For me, Thomas captures what Jesus was saying to his disciples long ago. To understand the kingdom of God, is not to look to the past nor the future, but to the present now, where we are and to be aware of things around us. And it is then we notice the pearl of great price, the field with the treasure. It is as if Jesus says, the Kingdom of God is right here, waiting to be discovered, it may be hidden, it may be the leaven in the lump, but it is there. Do you see?

As Lane Denson III, put it, “Parables are not to be explained, they are to be understood, and like most of the important things in life, they are understood only by our opening ourselves to them and listening with wonder and imagination, participating in them in a way.”

And when we do open ourselves to the parables that Jesus gives us, they we can be open to discover the Kingdom of Heaven in our midst and in our lives.

Many years ago, a young Maori girl in New Zealand was captivated by the teaching and good works of missionaries who came to her village. She became a fixture at prayer with the fledgling community. One Sunday, as she was leaving the small church, the girl was struck by a potato thrown by a man who resented the presence of the missionaries in his village and those who embraced this strange new religion.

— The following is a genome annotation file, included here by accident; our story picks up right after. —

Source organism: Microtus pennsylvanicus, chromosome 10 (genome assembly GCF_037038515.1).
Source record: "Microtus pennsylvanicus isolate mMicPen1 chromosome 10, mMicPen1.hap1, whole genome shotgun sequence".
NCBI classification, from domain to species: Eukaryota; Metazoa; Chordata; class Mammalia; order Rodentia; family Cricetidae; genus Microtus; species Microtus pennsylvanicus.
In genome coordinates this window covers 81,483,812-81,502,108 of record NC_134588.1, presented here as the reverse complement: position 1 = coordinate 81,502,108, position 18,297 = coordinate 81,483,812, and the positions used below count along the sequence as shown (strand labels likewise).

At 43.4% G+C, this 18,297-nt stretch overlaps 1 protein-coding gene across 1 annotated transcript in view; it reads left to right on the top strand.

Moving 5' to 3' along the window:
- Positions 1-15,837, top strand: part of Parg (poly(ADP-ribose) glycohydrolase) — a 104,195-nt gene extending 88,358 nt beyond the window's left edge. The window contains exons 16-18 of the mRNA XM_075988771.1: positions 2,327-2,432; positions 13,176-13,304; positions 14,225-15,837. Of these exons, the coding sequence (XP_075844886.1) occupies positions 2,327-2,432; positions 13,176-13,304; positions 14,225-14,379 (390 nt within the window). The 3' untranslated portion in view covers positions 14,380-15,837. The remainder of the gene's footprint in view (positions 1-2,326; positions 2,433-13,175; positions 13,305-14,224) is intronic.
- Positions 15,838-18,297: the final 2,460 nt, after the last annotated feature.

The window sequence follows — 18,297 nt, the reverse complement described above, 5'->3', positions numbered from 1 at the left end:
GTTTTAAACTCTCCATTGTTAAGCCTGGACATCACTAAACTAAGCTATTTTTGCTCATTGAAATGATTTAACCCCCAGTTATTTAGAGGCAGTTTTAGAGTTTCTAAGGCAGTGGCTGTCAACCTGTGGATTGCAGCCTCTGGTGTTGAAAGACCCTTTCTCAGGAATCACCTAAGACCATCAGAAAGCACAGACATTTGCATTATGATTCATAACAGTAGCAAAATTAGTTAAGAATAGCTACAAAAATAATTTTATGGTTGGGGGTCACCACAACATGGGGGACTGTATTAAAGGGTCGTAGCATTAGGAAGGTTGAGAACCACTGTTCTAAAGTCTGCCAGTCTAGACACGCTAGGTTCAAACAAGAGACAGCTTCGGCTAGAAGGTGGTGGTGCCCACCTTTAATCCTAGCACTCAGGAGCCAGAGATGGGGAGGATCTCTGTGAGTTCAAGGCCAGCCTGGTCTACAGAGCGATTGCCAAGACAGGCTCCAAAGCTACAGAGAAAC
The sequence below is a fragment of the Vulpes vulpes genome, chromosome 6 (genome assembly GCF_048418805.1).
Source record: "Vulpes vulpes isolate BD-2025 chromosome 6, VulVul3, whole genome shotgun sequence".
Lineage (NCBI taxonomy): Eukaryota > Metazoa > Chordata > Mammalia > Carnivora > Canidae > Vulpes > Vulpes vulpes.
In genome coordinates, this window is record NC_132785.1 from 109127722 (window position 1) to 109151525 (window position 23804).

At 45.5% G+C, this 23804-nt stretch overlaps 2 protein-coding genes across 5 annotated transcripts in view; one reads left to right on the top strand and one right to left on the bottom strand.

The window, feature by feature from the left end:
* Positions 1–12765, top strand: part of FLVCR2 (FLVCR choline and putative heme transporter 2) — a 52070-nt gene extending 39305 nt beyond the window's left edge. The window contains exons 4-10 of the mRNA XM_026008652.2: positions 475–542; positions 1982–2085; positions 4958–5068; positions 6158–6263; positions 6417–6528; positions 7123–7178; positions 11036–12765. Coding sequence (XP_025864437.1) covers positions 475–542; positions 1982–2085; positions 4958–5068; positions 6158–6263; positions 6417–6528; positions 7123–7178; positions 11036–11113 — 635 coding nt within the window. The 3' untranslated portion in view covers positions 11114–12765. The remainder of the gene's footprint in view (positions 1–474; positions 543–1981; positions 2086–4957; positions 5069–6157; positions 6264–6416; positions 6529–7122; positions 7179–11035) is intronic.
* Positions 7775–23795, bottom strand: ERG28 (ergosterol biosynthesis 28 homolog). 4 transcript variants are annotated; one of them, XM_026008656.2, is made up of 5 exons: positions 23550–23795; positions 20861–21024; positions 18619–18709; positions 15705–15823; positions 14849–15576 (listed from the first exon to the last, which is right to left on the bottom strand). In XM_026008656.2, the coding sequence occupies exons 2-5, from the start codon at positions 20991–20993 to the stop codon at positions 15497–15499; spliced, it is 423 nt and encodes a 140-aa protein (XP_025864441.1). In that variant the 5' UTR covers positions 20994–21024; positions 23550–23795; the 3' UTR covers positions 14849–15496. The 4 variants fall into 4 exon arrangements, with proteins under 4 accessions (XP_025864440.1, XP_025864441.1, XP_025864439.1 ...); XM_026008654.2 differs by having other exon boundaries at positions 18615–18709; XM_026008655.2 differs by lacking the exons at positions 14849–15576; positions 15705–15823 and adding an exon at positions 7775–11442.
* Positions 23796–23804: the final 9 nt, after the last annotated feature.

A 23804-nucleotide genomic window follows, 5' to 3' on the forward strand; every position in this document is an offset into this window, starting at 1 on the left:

The girl retrieved the potato and brought it home, She cut up the potato, planted it and harvested it. She then sought out the man who had thrown the potato at her and presented him with the bushel basket of new potatoes she had harvested. [from Connections, July 2005]

That young girl understood the parables that Jesus has given us, she found that pearl of great price in a potato thrown, and she made sure to share the abundance with him after the harvest as she had experienced with God’s love.

The kingdom of heaven is like so many things, do we have faith enough to see? To plant? to go looking for it? Faith enough to share it with one another?

As we celebrate together today, and continue on our way, we are called to go forth in faith together. As God has delighted in us, so we delight in one another, upholding one another and go searching for the kingdom of God together. It is on this journey together that we will find the kingdom that God has placed in our very midst.

Let me end with some more words from John Winthrop: